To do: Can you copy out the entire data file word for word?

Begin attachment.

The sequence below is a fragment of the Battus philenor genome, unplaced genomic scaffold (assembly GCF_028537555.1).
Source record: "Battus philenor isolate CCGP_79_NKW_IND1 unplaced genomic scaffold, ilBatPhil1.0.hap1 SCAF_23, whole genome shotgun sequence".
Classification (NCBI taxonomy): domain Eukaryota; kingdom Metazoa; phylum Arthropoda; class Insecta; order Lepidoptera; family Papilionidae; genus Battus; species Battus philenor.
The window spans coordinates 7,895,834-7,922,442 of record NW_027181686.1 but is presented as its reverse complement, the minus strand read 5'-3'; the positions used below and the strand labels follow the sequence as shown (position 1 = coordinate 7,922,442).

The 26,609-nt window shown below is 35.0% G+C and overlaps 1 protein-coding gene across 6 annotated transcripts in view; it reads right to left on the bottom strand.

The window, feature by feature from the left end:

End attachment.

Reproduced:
The sequence below is a fragment of the Battus philenor genome, unplaced genomic scaffold (assembly GCF_028537555.1).
Source record: "Battus philenor isolate CCGP_79_NKW_IND1 unplaced genomic scaffold, ilBatPhil1.0.hap1 SCAF_23, whole genome shotgun sequence".
Classification (NCBI taxonomy): domain Eukaryota; kingdom Metazoa; phylum Arthropoda; class Insecta; order Lepidoptera; family Papilionidae; genus Battus; species Battus philenor.
The window spans coordinates 7,895,834-7,922,442 of record NW_027181686.1 but is presented as its reverse complement, the minus strand read 5'-3'; the positions used below and the strand labels follow the sequence as shown (position 1 = coordinate 7,922,442).

The 26,609-nt window shown below is 35.0% G+C and overlaps 1 protein-coding gene across 6 annotated transcripts in view; it reads right to left on the bottom strand.

The window, feature by feature from the left end: